August 29, 2020

Responsible Voting

Opinion writers for The New York Times have been commenting daily on the just-ended party conventions. Each writer has offered opinions on the best and worst moments of the four-day presentations. Mostly, the commentary was unremarkable; I agreed with much of it and could usually sympathize with the rest. But the evaluation of the final day of the Republican convention upset me. Well, one remark upset me.

Matt Labash, writing in the “What Else Mattered” section of the Times piece, offered the following:

The R.N.C. was as dispiriting as the D.N.C. At a time of multiple crises, when we most need good, honest leadership, we instead get relentless dishonesty. Democrats lie about “peaceful protests,” as cities are torched and ransacked. Republicans lie about Covid-19, a virus we didn’t even know existed 10 months ago, but which is now our third-leading killer, having taken nearly 185,000 American lives. These are the choices, folks: bunco men vs. flim-flammers. Bloods vs. Crips, engaged in gang warfare for its own sake. I, for one, will be voting my conscience, which dictates that I can’t vote. Not this cycle. Why reward the bastards?

Labash’s other remarks were not flattering either. I haven’t bothered to look up what he said about the DNC, but from what he wrote following the last day of the RNC, I assume it wasn’t positive. What upset me, though, was how he ended the above paragraph:

I, for one, will be voting my conscience, which dictates that I can’t vote. Not this cycle. Why reward the bastards?

This brought to mind something Katy Tur once said on MSNBC. Tur had been tasked by her network to cover the Donald Trump candidacy in the 2016 campaign. That hardly seemed a plum assignment at the time, but, as it turned out, she got to follow the man who would become the next President of the United States. Tur was able to observe the Republican standard-bearer, as they say, up close and personal. Additionally, Trump occasionally singled her out by name as a representative of the fake-news press.

What Katy Tur said after the election was that she hadn’t voted. Apparently, this was out of some perverted notion of journalistic objectivity. I thought that she, of all people, was in the perfect position to see Donald Trump as the lying hate-monger he is. As a well-educated professional woman, could she not see that Trump was a danger to the Republic and that it was her civic duty to vote for Hillary Clinton? Well, apparently not. Journalistic objectivity was no excuse for her behavior.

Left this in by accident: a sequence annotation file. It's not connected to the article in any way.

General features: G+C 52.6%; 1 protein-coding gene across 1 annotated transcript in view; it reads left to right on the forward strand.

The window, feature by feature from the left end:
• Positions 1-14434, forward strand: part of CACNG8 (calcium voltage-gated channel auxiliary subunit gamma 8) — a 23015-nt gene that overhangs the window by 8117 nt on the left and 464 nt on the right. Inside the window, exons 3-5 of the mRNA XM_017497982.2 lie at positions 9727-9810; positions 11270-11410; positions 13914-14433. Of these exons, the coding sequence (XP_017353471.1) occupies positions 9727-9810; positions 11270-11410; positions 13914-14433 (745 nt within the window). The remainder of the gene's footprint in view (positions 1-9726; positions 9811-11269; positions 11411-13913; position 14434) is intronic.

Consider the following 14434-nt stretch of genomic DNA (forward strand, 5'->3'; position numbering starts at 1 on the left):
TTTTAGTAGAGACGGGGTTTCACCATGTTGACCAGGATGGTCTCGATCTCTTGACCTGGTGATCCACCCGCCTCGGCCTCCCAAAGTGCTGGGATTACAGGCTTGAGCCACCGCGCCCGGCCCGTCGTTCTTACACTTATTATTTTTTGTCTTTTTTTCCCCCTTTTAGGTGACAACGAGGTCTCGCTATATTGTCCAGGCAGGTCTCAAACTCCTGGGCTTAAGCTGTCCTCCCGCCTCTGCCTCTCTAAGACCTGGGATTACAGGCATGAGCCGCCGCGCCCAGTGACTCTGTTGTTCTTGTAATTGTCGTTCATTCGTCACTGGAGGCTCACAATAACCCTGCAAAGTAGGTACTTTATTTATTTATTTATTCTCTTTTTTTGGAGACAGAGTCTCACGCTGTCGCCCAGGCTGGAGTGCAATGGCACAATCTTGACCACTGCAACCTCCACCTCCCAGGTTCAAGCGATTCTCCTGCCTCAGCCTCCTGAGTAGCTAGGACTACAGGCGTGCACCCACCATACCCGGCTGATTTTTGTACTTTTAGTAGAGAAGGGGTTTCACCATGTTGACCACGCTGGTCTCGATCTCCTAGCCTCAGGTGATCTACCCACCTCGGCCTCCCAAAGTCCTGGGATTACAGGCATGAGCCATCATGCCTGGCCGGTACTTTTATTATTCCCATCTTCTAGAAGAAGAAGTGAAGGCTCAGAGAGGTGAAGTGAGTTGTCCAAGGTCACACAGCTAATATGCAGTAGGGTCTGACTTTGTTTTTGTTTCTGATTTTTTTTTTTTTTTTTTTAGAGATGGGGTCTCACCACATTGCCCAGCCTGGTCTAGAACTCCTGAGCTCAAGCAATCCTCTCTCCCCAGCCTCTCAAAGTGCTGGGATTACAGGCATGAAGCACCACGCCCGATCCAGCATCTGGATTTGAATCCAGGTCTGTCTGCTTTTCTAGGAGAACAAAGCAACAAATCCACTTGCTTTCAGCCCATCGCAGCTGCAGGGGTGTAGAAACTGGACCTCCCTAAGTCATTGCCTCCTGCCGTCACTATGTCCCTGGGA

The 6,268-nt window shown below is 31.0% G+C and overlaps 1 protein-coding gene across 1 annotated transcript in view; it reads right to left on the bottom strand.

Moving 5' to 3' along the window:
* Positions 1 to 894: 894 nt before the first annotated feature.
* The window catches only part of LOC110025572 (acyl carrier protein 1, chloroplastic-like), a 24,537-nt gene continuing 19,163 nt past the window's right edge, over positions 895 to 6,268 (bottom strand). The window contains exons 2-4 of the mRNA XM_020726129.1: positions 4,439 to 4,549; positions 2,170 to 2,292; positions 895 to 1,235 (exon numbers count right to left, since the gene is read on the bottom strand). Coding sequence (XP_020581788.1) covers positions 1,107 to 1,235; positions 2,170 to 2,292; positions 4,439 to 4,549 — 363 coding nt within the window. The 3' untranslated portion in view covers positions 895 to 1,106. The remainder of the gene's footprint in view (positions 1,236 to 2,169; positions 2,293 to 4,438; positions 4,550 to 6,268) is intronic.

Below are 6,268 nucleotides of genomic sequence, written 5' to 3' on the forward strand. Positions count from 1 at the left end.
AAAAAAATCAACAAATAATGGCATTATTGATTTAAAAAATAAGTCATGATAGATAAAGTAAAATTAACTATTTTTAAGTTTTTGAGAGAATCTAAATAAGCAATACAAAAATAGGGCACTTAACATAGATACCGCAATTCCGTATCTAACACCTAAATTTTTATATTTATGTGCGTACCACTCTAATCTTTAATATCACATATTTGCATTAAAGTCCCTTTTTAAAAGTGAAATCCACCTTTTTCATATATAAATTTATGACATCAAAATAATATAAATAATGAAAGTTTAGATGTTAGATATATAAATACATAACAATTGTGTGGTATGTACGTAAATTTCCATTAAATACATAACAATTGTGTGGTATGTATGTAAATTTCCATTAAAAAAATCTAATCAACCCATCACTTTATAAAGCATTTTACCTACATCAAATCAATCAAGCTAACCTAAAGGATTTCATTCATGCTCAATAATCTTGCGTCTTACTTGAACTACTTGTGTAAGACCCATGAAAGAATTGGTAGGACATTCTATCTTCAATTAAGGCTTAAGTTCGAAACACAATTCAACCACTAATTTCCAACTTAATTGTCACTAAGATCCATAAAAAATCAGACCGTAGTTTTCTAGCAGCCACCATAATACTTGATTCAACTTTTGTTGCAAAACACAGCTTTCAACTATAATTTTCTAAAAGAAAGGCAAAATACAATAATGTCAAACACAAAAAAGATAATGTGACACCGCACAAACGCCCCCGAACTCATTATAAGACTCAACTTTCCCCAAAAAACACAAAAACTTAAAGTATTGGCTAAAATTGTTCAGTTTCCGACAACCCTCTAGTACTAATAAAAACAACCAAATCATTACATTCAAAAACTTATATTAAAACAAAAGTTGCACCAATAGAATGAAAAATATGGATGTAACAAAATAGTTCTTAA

Matt Labash, on the other hand, offers a different, even weaker, excuse for not bothering to vote. He is practicing bothsidesism. Seeing hypocrisy in the presentations of both the Democrats and the Republicans, he concludes, in effect, that the two parties are equally corrupt and not deserving of his vote. He claims a moral superiority in this position. In reality, though, his position is like that of Trump himself when he spoke of good people on both sides of the Charlottesville demonstrations. If Labash cannot see a world of difference between the Republican and Democratic candidates this year, he is too clueless to be writing opinions in the Times. In fact, if he is indeed that oblivious to the obvious, perhaps it is best that he not vote!

I am impressed neither by Tur’s reasoning nor Labash’s. I should also mention a line of reasoning similar to Labash’s that is also dangerous to our democracy. Some voters take the pox-on-both-your-houses position and vote for a third-party candidate or write in the name of some non-candidate. This is yet another way of shirking one’s responsibility as a citizen. When neither of two candidates in an election meets one’s standards, the responsible action is to vote for the better of the candidates. Not voting for the lesser of two evils risks electing the greater of the two evils.

Let me illustrate how my reasoning works in practice. In an election between Donald Trump and Jack-the-Ripper, one has a moral obligation to vote and to vote for Jack.

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